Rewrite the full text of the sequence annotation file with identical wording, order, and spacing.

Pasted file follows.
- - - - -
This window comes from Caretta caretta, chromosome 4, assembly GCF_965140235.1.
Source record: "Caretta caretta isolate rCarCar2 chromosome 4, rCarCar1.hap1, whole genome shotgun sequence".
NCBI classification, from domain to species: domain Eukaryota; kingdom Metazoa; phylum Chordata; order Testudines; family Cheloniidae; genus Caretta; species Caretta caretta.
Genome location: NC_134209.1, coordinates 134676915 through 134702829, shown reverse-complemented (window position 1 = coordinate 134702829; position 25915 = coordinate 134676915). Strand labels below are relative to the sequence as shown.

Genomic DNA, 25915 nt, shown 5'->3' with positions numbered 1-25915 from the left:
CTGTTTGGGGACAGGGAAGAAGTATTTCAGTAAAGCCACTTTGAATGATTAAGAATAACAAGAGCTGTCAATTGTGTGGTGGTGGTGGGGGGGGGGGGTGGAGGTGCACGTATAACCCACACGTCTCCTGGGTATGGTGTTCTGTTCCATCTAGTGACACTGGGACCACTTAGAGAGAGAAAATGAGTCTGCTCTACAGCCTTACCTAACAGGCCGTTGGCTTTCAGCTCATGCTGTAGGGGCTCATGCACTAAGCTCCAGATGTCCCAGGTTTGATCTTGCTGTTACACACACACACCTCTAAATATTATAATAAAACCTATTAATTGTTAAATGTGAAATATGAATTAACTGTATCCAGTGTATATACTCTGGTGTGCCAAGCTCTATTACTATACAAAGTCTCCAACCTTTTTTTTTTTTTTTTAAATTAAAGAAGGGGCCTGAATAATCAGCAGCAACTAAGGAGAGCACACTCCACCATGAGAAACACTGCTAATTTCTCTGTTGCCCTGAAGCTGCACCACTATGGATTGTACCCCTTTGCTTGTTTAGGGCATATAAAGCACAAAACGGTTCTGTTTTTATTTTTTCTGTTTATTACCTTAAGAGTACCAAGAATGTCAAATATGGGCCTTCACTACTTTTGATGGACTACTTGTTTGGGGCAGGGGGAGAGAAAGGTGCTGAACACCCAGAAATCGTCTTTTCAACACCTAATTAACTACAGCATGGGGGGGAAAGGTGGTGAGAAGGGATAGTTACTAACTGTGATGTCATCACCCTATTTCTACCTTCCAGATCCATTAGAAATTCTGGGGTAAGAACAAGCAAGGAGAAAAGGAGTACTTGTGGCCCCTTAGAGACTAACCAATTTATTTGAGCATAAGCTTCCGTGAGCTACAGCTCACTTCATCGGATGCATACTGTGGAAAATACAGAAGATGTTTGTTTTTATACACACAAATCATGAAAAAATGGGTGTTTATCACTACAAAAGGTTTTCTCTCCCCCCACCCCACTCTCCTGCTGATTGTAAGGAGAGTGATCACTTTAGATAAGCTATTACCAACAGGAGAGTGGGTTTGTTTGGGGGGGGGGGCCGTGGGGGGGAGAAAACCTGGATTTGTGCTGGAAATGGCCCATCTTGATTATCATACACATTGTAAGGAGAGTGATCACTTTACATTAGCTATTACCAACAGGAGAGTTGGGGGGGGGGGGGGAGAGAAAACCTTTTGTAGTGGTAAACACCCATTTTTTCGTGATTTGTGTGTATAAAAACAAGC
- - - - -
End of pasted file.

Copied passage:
This window comes from Caretta caretta, chromosome 4, assembly GCF_965140235.1.
Source record: "Caretta caretta isolate rCarCar2 chromosome 4, rCarCar1.hap1, whole genome shotgun sequence".
NCBI classification, from domain to species: domain Eukaryota; kingdom Metazoa; phylum Chordata; order Testudines; family Cheloniidae; genus Caretta; species Caretta caretta.
Genome location: NC_134209.1, coordinates 134676915 through 134702829, shown reverse-complemented (window position 1 = coordinate 134702829; position 25915 = coordinate 134676915). Strand labels below are relative to the sequence as shown.

Genomic DNA, 25915 nt, shown 5'->3' with positions numbered 1-25915 from the left:
CTGTTTGGGGACAGGGAAGAAGTATTTCAGTAAAGCCACTTTGAATGATTAAGAATAACAAGAGCTGTCAATTGTGTGGTGGTGGTGGGGGGGGGGGGTGGAGGTGCACGTATAACCCACACGTCTCCTGGGTATGGTGTTCTGTTCCATCTAGTGACACTGGGACCACTTAGAGAGAGAAAATGAGTCTGCTCTACAGCCTTACCTAACAGGCCGTTGGCTTTCAGCTCATGCTGTAGGGGCTCATGCACTAAGCTCCAGATGTCCCAGGTTTGATCTTGCTGTTACACACACACACCTCTAAATATTATAATAAAACCTATTAATTGTTAAATGTGAAATATGAATTAACTGTATCCAGTGTATATACTCTGGTGTGCCAAGCTCTATTACTATACAAAGTCTCCAACCTTTTTTTTTTTTTTTTAAATTAAAGAAGGGGCCTGAATAATCAGCAGCAACTAAGGAGAGCACACTCCACCATGAGAAACACTGCTAATTTCTCTGTTGCCCTGAAGCTGCACCACTATGGATTGTACCCCTTTGCTTGTTTAGGGCATATAAAGCACAAAACGGTTCTGTTTTTATTTTTTCTGTTTATTACCTTAAGAGTACCAAGAATGTCAAATATGGGCCTTCACTACTTTTGATGGACTACTTGTTTGGGGCAGGGGGAGAGAAAGGTGCTGAACACCCAGAAATCGTCTTTTCAACACCTAATTAACTACAGCATGGGGGGGAAAGGTGGTGAGAAGGGATAGTTACTAACTGTGATGTCATCACCCTATTTCTACCTTCCAGATCCATTAGAAATTCTGGGGTAAGAACAAGCAAGGAGAAAAGGAGTACTTGTGGCCCCTTAGAGACTAACCAATTTATTTGAGCATAAGCTTCCGTGAGCTACAGCTCACTTCATCGGATGCATACTGTGGAAAATACAGAAGATGTTTGTTTTTATACACACAAATCATGAAAAAATGGGTGTTTATCACTACAAAAGGTTTTCTCTCCCCCCACCCCACTCTCCTGCTGATTGTAAGGAGAGTGATCACTTTAGATAAGCTATTACCAACAGGAGAGTGGGTTTGTTTGGGGGGGGGGGCCGTGGGGGGGAGAAAACCTGGATTTGTGCTGGAAATGGCCCATCTTGATTATCATACACATTGTAAGGAGAGTGATCACTTTACATTAGCTATTACCAACAGGAGAGTTGGGGGGGGGGGGGGAGAGAAAACCTTTTGTAGTGGTAAACACCCATTTTTTCGTGATTTGTGTGTATAAAAACAAGC